Background: Trazodone is a commonly prescribed off-label for sleep disturbance in alcohol-dependent patients, but its safety and efficacy for this indication is unknown.
Methods: We conducted a randomized, double-blind, placebo-control trial of low-dose trazodone (50 to 150 mg at bedtime) for 12 weeks among 173 alcohol detoxification patients who reported current sleep disturbance on a validated measure of sleep quality or during prior periods of abstinence. Primary outcomes were the proportion of days abstinent and drinks per drinking day over 6-months; sleep quality was also assessed.
Results: Urn randomization balanced baseline features among the 88 subjects who received trazodone and 85 who received placebo. The trazodone group experienced less improvement in the proportion of days abstinent during administration of study medication (mean change between baseline and 3 months: -0.12; 95% CI: -0.15 to -0.09), and an increase in the number of drinks per drinking day on cessation of the study medication (mean change between baseline and 6 months, 4.6; 95% CI: 2.1 to 7.1). Trazodone was associated with improved sleep quality during its administration (mean change on the Pittsburgh Sleep Quality Index between baseline and 3 months: -3.02; 95% CI: -3.38 to -2.67), but after it was stopped sleep quality equalized with placebo.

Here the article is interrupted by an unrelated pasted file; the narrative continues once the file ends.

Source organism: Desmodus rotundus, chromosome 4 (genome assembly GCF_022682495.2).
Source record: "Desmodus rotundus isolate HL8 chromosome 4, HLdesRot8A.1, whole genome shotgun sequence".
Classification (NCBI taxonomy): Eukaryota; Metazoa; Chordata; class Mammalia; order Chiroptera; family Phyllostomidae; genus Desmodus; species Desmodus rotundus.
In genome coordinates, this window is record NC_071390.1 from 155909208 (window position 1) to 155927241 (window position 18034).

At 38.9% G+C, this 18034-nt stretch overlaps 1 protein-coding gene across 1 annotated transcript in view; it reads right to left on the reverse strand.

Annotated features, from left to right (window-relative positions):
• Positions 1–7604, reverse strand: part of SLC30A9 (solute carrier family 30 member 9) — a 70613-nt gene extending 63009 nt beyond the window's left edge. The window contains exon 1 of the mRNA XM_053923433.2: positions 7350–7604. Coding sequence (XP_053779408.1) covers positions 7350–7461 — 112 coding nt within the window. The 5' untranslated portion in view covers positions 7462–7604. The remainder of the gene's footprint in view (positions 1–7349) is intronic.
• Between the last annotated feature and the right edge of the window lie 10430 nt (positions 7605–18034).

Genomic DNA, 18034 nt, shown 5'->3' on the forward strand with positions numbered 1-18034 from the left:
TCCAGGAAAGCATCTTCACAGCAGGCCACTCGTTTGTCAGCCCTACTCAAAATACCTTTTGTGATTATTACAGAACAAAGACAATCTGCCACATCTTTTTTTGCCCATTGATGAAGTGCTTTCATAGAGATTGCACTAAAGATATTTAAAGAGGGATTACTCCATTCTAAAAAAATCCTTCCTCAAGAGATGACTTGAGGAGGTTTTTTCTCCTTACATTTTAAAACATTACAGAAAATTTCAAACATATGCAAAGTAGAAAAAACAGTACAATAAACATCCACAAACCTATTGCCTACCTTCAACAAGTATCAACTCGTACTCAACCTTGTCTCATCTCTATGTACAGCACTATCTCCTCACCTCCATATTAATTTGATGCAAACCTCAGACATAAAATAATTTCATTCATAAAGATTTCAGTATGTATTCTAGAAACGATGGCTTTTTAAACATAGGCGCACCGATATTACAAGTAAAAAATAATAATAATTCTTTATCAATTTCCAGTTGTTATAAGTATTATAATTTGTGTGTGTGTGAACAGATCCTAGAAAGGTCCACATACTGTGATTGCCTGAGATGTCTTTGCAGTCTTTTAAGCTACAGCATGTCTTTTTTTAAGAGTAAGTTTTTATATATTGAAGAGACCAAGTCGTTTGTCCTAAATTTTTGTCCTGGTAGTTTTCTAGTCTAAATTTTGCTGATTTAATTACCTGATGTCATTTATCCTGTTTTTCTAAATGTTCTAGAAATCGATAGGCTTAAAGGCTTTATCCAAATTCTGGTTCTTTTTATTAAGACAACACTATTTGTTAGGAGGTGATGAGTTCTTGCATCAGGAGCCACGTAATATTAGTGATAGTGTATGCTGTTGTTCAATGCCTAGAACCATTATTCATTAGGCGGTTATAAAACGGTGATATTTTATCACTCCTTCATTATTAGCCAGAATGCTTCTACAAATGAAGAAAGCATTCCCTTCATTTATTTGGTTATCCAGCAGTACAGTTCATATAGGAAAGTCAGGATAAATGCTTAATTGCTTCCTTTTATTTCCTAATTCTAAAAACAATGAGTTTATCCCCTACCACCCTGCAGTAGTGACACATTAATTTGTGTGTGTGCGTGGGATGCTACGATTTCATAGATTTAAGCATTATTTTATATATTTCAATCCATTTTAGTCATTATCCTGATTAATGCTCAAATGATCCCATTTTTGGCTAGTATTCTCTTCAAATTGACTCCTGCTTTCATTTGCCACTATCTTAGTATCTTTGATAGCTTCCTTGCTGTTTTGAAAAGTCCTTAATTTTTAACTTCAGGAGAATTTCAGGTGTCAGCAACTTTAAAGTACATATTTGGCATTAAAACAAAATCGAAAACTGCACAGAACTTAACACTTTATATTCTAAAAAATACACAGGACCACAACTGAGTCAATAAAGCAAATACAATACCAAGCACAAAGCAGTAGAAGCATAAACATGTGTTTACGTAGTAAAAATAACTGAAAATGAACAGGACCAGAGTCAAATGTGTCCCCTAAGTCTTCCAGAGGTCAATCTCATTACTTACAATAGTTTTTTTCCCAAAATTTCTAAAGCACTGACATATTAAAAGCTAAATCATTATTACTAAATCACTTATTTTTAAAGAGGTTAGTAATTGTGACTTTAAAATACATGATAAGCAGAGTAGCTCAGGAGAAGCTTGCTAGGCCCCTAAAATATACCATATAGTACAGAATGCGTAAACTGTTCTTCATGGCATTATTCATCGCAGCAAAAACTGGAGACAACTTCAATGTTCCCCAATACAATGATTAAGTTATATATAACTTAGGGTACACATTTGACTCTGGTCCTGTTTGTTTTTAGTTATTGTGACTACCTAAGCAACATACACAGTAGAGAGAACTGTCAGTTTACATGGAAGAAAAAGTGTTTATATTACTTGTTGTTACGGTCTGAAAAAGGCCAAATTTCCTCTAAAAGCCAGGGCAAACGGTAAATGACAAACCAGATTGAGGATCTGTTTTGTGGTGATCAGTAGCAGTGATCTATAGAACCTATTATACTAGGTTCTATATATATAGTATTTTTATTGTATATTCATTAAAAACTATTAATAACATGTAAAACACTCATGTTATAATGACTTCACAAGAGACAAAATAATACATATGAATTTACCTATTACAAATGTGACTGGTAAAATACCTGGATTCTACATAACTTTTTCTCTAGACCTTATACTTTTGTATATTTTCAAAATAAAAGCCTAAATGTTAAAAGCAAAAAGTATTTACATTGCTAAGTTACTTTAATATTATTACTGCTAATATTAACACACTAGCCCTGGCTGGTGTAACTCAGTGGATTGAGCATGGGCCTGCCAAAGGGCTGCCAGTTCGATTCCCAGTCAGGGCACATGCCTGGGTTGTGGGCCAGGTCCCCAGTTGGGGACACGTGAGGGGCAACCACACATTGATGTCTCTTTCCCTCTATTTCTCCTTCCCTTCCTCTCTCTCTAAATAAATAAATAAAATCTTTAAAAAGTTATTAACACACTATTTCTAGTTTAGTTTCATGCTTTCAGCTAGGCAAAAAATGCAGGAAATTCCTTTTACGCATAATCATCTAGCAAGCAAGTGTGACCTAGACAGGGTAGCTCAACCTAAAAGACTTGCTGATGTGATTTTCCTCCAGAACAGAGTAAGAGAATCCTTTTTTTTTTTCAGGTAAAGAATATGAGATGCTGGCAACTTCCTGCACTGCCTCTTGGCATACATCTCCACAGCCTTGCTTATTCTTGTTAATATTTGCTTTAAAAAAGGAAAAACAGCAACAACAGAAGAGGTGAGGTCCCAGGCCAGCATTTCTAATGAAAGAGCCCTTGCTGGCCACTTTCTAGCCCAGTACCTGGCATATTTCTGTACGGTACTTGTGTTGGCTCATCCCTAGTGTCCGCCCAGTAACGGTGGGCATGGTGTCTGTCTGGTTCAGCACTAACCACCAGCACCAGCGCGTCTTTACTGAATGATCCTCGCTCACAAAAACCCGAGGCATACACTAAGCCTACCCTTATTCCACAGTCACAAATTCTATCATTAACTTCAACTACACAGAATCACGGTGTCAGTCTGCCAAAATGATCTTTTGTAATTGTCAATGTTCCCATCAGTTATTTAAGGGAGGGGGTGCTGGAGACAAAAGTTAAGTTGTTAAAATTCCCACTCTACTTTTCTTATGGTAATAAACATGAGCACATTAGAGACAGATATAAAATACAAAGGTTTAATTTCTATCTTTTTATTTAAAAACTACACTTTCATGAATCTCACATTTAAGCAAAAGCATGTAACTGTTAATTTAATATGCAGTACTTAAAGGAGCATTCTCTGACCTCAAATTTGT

Conclusions: Trazodone, despite a short-term benefit on sleep quality, might impede improvements in alcohol consumption in the postdetoxification period and lead to increased drinking when stopped. Until further studies have established benefits and safety, routine initiation of trazodone for sleep disturbance cannot be recommended with confidence during the period after detoxification from alcoholism.
Trial registration: ClinicalTrials.gov NCT00027053.